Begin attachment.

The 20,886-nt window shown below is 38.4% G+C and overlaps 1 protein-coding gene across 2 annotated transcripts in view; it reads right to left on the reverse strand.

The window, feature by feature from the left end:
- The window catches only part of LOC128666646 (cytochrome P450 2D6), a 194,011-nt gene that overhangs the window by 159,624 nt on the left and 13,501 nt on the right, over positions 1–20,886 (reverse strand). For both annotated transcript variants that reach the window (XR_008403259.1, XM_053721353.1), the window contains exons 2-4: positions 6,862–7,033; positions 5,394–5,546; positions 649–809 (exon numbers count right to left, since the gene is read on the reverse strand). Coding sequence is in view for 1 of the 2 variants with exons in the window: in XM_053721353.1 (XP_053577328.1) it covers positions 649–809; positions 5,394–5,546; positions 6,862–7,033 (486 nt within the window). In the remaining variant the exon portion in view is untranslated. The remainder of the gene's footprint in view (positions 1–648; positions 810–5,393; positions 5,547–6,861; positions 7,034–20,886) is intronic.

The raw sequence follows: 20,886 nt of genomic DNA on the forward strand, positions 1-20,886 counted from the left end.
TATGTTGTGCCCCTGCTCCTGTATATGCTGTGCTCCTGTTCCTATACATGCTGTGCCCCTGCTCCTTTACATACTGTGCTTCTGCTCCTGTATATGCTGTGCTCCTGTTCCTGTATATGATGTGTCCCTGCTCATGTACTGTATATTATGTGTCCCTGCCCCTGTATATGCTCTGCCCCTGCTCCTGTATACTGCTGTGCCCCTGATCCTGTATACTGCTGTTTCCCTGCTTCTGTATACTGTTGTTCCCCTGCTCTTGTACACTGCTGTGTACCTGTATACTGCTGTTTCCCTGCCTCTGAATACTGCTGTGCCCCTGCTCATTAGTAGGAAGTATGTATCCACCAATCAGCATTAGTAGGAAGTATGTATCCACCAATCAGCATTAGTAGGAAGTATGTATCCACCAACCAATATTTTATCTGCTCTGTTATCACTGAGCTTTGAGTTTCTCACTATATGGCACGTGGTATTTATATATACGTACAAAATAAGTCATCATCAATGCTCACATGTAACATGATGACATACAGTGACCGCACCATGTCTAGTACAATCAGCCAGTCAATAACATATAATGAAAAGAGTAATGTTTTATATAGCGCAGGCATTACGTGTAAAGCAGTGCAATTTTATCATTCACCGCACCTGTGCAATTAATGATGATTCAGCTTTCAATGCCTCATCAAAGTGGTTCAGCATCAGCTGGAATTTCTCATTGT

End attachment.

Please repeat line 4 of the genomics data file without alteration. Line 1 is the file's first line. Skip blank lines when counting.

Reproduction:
The raw sequence follows: 20,886 nt of genomic DNA on the forward strand, positions 1-20,886 counted from the left end.